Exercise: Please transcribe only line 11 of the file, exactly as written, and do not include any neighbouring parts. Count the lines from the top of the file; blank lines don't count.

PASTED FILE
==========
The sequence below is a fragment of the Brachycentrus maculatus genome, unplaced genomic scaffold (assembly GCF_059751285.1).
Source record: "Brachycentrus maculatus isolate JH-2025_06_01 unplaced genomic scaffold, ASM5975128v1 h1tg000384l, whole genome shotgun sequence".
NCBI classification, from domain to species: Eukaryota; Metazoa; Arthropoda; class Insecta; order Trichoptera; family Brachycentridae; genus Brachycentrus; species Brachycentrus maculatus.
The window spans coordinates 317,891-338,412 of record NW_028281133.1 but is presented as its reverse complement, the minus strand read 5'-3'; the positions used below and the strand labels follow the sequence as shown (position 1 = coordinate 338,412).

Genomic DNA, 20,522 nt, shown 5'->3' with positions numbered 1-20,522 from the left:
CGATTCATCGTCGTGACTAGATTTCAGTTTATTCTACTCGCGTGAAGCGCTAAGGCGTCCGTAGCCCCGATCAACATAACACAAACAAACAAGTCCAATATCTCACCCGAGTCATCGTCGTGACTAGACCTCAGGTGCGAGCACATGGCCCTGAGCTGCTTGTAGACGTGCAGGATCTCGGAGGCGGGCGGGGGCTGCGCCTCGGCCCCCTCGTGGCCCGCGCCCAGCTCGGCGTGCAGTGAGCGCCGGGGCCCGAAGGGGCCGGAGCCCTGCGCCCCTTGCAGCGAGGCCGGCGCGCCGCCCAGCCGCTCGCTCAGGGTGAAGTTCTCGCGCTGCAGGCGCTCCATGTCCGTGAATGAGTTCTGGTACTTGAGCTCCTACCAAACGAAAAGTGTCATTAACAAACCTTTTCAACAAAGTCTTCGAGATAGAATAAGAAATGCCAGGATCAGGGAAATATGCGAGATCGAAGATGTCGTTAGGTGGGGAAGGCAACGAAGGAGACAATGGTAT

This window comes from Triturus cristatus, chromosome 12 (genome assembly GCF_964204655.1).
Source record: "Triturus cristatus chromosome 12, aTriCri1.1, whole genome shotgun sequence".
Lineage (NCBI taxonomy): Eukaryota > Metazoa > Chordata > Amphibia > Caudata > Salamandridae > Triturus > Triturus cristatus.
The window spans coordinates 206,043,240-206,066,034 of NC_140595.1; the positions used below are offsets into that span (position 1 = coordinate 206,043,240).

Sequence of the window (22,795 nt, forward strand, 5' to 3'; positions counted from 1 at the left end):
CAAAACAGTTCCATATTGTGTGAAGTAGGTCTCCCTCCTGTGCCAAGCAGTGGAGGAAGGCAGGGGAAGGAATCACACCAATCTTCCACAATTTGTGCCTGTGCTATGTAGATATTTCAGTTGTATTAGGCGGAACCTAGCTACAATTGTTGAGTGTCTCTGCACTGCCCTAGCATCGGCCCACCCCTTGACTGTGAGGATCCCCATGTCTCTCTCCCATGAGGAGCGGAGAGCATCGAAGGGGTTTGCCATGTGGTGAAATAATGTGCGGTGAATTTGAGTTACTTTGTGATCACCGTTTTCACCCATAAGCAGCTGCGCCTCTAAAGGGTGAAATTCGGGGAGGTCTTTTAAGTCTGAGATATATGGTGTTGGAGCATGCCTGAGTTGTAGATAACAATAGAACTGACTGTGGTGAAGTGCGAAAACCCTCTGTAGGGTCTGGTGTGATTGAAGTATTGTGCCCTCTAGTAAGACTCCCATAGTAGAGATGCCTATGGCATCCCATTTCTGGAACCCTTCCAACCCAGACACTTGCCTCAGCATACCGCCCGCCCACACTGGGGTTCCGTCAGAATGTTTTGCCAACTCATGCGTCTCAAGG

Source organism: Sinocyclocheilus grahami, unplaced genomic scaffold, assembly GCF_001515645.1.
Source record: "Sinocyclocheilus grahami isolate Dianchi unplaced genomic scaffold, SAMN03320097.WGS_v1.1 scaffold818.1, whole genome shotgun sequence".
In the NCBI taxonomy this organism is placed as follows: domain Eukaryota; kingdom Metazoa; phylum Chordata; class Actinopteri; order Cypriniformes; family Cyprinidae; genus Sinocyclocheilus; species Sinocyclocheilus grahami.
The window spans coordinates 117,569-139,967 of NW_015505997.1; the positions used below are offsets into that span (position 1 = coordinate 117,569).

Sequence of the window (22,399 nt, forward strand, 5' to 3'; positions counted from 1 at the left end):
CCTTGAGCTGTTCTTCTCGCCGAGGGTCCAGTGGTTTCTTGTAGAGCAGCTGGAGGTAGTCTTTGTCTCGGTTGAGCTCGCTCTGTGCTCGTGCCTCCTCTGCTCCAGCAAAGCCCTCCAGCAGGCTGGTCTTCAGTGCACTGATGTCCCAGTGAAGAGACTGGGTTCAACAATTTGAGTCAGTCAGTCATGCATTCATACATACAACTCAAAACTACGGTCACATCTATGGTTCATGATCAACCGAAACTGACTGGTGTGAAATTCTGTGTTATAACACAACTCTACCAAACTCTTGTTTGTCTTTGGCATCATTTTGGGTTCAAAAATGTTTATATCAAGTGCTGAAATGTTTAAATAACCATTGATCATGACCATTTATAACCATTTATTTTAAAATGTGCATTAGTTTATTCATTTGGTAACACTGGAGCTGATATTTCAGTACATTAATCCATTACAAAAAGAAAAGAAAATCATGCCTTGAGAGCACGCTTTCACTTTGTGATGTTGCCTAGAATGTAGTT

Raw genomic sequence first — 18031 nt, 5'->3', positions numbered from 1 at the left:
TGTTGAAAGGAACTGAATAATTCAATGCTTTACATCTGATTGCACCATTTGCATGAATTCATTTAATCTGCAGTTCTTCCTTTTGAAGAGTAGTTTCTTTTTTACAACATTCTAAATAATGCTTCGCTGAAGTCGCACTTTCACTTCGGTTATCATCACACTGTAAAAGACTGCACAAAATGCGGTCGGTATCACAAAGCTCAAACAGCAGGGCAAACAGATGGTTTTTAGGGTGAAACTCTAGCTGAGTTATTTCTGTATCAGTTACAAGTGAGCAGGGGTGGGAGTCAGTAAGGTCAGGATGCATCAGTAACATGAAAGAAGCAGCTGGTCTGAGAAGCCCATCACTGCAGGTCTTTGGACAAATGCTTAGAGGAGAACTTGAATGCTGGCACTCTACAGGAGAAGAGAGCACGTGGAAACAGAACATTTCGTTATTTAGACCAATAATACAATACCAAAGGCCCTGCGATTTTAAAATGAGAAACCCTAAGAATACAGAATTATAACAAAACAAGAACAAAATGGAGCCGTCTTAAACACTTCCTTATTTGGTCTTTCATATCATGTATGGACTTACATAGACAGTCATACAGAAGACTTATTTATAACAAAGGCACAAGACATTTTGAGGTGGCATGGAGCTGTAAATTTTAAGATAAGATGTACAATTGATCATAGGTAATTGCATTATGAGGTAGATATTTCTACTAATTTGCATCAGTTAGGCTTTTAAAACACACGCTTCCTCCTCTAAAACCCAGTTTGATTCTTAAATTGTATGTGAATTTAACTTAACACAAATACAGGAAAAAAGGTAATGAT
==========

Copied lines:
Sequence of the window (22,795 nt, forward strand, 5' to 3'; positions counted from 1 at the left end):